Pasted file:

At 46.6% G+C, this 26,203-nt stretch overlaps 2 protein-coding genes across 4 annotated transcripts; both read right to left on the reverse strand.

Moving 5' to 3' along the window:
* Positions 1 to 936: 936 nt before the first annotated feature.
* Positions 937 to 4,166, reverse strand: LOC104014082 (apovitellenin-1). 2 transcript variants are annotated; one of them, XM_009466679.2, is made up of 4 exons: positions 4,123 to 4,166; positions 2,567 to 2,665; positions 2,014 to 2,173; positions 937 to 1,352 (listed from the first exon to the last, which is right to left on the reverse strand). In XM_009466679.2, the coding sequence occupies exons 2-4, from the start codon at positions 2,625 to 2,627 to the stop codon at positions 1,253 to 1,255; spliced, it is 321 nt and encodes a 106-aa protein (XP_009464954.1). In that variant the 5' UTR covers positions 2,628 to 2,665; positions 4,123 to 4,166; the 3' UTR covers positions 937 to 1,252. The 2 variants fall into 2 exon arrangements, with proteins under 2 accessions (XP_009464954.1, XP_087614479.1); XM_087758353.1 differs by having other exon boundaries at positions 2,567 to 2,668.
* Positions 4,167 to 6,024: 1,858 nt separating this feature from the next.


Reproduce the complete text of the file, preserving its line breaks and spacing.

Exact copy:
At 46.6% G+C, this 26,203-nt stretch overlaps 2 protein-coding genes across 4 annotated transcripts; both read right to left on the reverse strand.

Moving 5' to 3' along the window:
* Positions 1 to 936: 936 nt before the first annotated feature.
* Positions 937 to 4,166, reverse strand: LOC104014082 (apovitellenin-1). 2 transcript variants are annotated; one of them, XM_009466679.2, is made up of 4 exons: positions 4,123 to 4,166; positions 2,567 to 2,665; positions 2,014 to 2,173; positions 937 to 1,352 (listed from the first exon to the last, which is right to left on the reverse strand). In XM_009466679.2, the coding sequence occupies exons 2-4, from the start codon at positions 2,625 to 2,627 to the stop codon at positions 1,253 to 1,255; spliced, it is 321 nt and encodes a 106-aa protein (XP_009464954.1). In that variant the 5' UTR covers positions 2,628 to 2,665; positions 4,123 to 4,166; the 3' UTR covers positions 937 to 1,252. The 2 variants fall into 2 exon arrangements, with proteins under 2 accessions (XP_009464954.1, XP_087614479.1); XM_087758353.1 differs by having other exon boundaries at positions 2,567 to 2,668.
* Positions 4,167 to 6,024: 1,858 nt separating this feature from the next.